Gum Disease Linked to Mortality Rate in Cirrhosis Patients

Gum Disease Linked to Mortality Rate in Cirrhosis Patients

When it comes to receiving Seaside dental care, a new study suggests that severe gum disease and advanced cirrhosis are two conditions that don’t go very well with each other.

A recent prospective analysis of patients suffering from both periodontitis and cirrhosis found more severe forms of gum disease were linked with an increased risk of death from any cause, found the results of researchers from Denmark’s Aarhus University Hospital.

The association was even more compelling when researchers examined only the deaths related to cirrhosis, reported researchers at the 2017 International Liver Congress.

The study found that severe periodontitis strongly predicted a higher mortality rate in patients with cirrhosis. Researchers believe this connection may be due to gum disease acting as a source for pathogens that cause inflammation and increase the complications linked to cirrhosis.

Fortunately, since periodontitis can be treated, researchers are hopeful that the possibility exists for health care providers to intervene and prevent the increased mortality risk.

“We hope that our findings motivate more trial on this subjects,” says the study’s lead researcher, Dr. Lea Ladegaard Grønkjaer.

Exploring the Connection

While discovering the connection between these two conditions can lead to an increased risk of death is important, it’s just the initial step for researchers.

Additional studies are now needed to determine if improving gum health can also improve outcomes in patients with liver cirrhosis.

Periodontitis is a common condition in European adults, with 35 percent of the adult population suffering from the disease, of which 15 percent have severe periodontitis. The prevalence of the disease is even higher in the U.S., as, according to the Centers for Disease Control and Prevention, nearly half of all adults over the age of 30 suffer from some form of gum disease.

A number of studies have previously linked periodontitis with a variety of chronic long-term illnesses such as respiratory disease, diabetes, dementia, kidney disease, and heart disease. Furthermore, poor oral health is highly common among patients suffering from cirrhosis.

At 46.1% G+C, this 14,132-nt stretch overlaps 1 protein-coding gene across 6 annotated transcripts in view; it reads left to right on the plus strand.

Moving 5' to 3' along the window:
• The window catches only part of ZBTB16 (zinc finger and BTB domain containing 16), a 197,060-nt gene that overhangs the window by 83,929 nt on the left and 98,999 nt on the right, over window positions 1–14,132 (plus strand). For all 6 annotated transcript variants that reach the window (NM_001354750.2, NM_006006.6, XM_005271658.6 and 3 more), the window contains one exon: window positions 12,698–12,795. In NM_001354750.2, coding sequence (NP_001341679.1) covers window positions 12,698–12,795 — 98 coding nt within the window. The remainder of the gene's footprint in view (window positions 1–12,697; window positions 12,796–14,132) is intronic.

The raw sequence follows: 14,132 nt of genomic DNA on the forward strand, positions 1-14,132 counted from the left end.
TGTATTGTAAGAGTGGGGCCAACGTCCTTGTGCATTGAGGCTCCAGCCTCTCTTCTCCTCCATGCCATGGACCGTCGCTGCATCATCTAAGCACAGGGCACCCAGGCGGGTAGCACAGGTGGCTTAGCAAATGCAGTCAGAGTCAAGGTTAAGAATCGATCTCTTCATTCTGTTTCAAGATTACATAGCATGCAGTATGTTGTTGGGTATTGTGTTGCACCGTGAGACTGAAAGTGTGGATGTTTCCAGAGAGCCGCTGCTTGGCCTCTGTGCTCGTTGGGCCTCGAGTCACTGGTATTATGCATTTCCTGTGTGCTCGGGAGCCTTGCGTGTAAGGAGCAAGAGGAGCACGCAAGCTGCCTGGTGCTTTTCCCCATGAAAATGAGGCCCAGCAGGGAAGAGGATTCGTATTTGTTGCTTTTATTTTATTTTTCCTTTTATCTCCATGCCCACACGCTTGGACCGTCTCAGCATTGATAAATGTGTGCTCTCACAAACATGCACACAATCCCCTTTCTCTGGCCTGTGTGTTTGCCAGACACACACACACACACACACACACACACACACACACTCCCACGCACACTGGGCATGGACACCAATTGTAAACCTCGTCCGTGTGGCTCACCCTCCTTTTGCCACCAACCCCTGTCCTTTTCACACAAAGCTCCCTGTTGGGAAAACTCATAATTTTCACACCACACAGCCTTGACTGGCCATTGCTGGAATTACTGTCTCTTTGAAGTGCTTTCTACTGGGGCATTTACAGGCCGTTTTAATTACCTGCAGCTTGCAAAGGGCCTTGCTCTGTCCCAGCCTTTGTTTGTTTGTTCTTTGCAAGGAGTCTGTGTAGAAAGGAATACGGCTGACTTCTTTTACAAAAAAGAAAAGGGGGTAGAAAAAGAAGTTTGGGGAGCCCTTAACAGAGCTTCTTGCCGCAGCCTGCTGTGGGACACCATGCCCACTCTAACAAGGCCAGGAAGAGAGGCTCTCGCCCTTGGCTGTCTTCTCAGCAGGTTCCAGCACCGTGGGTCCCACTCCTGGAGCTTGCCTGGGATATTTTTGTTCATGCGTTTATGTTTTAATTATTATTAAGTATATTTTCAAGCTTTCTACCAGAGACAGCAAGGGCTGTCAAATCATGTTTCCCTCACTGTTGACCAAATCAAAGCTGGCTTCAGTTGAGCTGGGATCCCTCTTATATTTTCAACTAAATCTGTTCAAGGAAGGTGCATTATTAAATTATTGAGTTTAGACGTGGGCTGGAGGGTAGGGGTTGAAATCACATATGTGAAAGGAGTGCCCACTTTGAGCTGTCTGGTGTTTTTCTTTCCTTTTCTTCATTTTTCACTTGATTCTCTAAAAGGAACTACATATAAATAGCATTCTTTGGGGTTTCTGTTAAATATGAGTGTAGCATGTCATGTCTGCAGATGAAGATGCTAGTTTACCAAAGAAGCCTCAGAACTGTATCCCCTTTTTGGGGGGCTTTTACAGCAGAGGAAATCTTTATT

To further examine this issue, Grønkjaer and her colleagues enlisted 184 cirrhosis patients who then had the current state of their oral health assessed. Of those examined, 44 percent were diagnosed with severe periodontitis.

There were some significant differences between the patients with severe cases of the disease and those who suffered with less severe or no disease:

  • Patients with severe cases of periodontitis were more likely to have their cirrhosis caused by alcoholism, while those participants with less severe forms of gum disease were more likely to have an autoimmune disease as the cause of the cirrhosis.
  • Patients with severe cases of gum disease were more likely to be current or former smokers and less likely to have never smoked.

In total, patients were followed for over 74,000 days, or an average of 350 days per patient. During that period, 44 percent of the study participants died.

Researchers concluded that patients with severe periodontitis were more likely to die for any reason, with an increased risk of 1.56 times as likely of death.

When researchers adjusted their findings to include for known risk factors such as age, sex, cause of cirrhosis, and alcohol and tobacco use, an individual’s mortality rate was slightly lower at 1.45 times as likely.

However, the association was even stronger when the cause of death was limited to cirrhosis, where they discovered an increased mortality rate of between 2.19 and 2.29 as likely.

Protecting Your Oral Health

Once again, the need to receive regular Seaside dental care is proven paramount for individuals looking to protect their long-term oral and overall health. By scheduling regular dental exams and cleanings, combined with brushing and flossing daily, you can significantly lower your risk for gum disease and a number of chronic, potentially life-threatening conditions.

Don’t make the mistake of taking your oral health for granted no matter the condition of your overall health. Take the time to receive the dental care you need by scheduling your next appointment with our team at Seaside Family Dentistry.

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